Grace: To choose what is more for the glory of God and the salvation of my soul.
Text: SpEx #149-157
Reflection: The Exercises are fundamentally geared toward helping us make good decisions, to bring us to that point at which we are properly disposed and can choose the same thing that God himself has already chosen for us. This especially applies to the question about our “state of life,” or in more common language our vocation. What is the Lord asking of me? How am I to serve to him in my own life?
We are coming to the point of the retreat when these sorts of questions come into focus. And it would be good to ask yourself: what is the Lord asking me to discern in the context of this retreat? To come to a final “election” (choice) about your state of life, you’ll want to make the full Exercises with an individual director. But in the context of this retreat, you can certainly begin to ask the question in a serious and structured way, reflecting on what the Lord has been saying to you as you have prayed through these Lenten exercises. For those for whom the question of vocation is already settled or seems still on the distant horizon, the Lord may be inviting you to consider how to reform your life. If this seems to be instead what the Lord is asking you to discern, pay attention to that as we continue with the retreat. In either case, there is a decision to be made. (more…)
Grace: Intimate knowledge of our Lord, who has become man for me, that I may love him more and follow him more closely.
Text: Luke 2: 1-20
Reflection: Here in the middle of Lent, we find ourselves all of a sudden back at the little cave in Bethlehem, waiting for Jesus to be born. Today in our retreat, it’s Christmas. If it seems impossibly strange to celebrate Christmas in the middle of March—no snow, no carols, no gifts—consider this: that first Christmas in Bethlehem was a lot stranger than we often realize. In fact, it was astonishing.
After the meditations we did last week, we are now in a better position to see why. The child lying in the manger is the Eternal King who, having surveyed the face of the earth, has set out on the mission given to him by the Father. This little baby, who is unable to move on account of the swaddling clothes and who sleeps most of the day, is the face of the God who labors. (more…)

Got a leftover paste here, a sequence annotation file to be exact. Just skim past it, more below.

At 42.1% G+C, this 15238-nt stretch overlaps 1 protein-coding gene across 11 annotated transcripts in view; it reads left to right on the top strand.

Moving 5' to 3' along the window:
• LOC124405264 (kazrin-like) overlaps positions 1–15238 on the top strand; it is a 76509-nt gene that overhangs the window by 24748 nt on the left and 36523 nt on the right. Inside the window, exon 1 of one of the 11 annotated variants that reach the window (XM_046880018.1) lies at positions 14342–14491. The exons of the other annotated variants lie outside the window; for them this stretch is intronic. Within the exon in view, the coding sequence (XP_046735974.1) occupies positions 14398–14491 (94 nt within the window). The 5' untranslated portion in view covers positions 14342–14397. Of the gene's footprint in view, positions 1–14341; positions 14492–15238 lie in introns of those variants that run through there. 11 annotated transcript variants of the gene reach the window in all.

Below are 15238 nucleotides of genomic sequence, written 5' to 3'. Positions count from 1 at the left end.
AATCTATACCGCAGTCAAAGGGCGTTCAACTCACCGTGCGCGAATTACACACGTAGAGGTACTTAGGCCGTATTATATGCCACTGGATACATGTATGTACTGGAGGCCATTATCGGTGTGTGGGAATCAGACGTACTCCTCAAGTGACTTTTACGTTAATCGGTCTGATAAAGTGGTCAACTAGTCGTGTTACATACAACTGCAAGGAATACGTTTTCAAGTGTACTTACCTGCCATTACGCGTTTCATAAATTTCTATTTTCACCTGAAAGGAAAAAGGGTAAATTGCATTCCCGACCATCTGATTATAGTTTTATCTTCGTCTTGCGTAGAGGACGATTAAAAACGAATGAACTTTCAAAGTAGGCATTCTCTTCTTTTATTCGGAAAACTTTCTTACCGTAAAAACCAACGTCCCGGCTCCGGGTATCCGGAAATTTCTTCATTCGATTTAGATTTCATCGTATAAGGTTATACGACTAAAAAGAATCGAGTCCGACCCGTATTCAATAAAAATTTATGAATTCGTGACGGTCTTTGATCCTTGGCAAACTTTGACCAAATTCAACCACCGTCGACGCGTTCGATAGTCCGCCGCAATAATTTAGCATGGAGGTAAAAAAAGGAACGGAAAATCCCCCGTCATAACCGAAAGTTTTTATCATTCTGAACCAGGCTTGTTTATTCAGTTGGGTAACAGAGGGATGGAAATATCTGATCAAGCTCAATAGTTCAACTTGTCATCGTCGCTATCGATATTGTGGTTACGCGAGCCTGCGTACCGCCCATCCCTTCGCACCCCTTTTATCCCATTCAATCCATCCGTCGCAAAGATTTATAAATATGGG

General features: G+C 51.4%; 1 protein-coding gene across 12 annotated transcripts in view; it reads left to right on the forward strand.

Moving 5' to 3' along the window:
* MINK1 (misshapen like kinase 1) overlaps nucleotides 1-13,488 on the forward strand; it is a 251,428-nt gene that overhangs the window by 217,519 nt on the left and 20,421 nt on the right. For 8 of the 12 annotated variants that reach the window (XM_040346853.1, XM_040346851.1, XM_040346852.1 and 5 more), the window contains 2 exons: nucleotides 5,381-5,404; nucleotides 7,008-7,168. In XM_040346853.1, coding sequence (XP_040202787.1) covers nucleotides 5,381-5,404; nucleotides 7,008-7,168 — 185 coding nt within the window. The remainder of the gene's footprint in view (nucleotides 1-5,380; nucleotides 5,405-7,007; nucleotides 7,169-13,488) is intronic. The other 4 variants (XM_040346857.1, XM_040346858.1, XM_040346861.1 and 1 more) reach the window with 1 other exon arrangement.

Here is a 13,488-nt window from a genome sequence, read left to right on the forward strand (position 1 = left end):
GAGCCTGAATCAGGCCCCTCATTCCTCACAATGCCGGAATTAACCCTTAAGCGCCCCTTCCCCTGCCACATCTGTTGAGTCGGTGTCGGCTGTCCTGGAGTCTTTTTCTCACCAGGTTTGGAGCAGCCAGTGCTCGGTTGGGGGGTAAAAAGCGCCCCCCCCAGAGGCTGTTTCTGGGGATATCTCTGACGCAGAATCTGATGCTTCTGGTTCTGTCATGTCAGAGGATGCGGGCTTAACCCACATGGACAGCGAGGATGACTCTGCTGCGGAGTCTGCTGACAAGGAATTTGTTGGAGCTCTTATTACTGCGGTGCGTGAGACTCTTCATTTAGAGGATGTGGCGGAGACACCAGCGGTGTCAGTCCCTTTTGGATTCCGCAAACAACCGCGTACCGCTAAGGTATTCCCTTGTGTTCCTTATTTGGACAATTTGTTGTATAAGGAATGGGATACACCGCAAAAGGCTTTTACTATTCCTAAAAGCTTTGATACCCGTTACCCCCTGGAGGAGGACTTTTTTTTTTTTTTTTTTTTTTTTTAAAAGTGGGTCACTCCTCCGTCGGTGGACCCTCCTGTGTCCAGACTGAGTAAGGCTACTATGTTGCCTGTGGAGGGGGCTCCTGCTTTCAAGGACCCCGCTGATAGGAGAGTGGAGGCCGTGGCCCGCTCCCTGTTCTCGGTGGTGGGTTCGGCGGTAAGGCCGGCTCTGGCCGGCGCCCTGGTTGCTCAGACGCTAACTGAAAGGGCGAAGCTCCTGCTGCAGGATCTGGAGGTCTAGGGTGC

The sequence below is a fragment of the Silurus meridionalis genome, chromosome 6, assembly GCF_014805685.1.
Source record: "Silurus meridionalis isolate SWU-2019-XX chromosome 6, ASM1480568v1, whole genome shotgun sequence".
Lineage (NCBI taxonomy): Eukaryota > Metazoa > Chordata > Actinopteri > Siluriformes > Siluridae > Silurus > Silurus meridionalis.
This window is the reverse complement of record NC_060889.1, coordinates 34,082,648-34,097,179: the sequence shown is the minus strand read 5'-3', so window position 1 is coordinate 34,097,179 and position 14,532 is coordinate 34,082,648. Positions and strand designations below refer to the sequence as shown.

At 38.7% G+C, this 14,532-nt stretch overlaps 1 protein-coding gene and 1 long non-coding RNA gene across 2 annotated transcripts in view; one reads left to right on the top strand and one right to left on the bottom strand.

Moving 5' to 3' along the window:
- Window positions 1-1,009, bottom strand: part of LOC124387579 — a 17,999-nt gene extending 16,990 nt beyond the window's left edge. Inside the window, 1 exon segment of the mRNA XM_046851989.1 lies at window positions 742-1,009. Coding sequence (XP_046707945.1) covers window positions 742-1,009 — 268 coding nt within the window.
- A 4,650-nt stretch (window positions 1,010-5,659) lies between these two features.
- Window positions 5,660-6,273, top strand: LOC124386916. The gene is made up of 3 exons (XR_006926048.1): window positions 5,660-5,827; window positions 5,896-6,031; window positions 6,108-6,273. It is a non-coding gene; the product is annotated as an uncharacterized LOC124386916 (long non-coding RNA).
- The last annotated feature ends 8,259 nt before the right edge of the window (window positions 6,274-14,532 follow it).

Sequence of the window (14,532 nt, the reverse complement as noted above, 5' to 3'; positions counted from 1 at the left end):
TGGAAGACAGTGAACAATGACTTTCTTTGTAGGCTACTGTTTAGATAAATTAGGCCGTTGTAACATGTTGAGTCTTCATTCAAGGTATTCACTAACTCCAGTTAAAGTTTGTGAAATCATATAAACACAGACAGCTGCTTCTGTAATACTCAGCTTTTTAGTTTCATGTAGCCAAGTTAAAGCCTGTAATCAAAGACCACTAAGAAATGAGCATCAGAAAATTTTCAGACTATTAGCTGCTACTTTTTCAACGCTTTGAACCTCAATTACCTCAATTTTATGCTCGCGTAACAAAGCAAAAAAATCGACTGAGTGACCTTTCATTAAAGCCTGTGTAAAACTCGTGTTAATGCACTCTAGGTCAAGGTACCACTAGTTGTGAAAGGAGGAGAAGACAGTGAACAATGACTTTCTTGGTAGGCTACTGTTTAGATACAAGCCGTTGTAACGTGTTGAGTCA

Grace: A deep knowledge of my sins and my personal responsibility for them.
Text for Prayer: 1 John 1:8 – 2:2
Reflection: It is not easy to pray on sin. We find all kinds of ways to avoid looking it straight in the face. Our minds wander. We keep glancing at our watch, wondering why the time we’ve set aside seems longer than usual. Or else we head straight for the sweet and easy thought of God’s mercy and find shelter there: a far more pleasant way to spend half an hour.
At this point in the retreat, we’ve already spent several days praying on sin, and there is still more to come. Not only that, but as of today, the incline gets a lot steeper and the route rockier. Today we turn from looking at sin in a general way—the sin of the angels, of Adam and Eve, and in the world around me—to the reality of sin in my own life. Not just sin, but my sin.
Grace: That my intentions, actions, and entire life might be purely ordered to the praise and service of my Creator and Lord.
Text: Ps 117
Reflection: Today we receive ashes on our foreheads and head into the desert for 40 days. What will guide us along the way?
We might be inclined to draw up an itinerary for ourselves: I hope to get this, this, and this out of the Lenten retreat. But even if the things we name are good in themselves, we instantly recognize how artificial it all sounds. We did not decide to go into the desert on our own, but only because our Lord went first. And so we have to follow his lead. Plus, we know from experience how quickly we run up against our own limitations and how often we have abandoned our good intentions in the past. How can I count on myself any more this year than last?
The words we hear as the ashes are being traced on our foreheads point the way forward: “Remember that you are dust and to dust you shall return.” While we are prone to forget the fact, Lent always reminds us that we are creatures. And if creatures, then not isolated individuals. Our very existence points beyond us to our Creator. He alone is the answer to our questions. He alone establishes the itinerary of our pilgrimage and gives us the grace to complete it. (more…)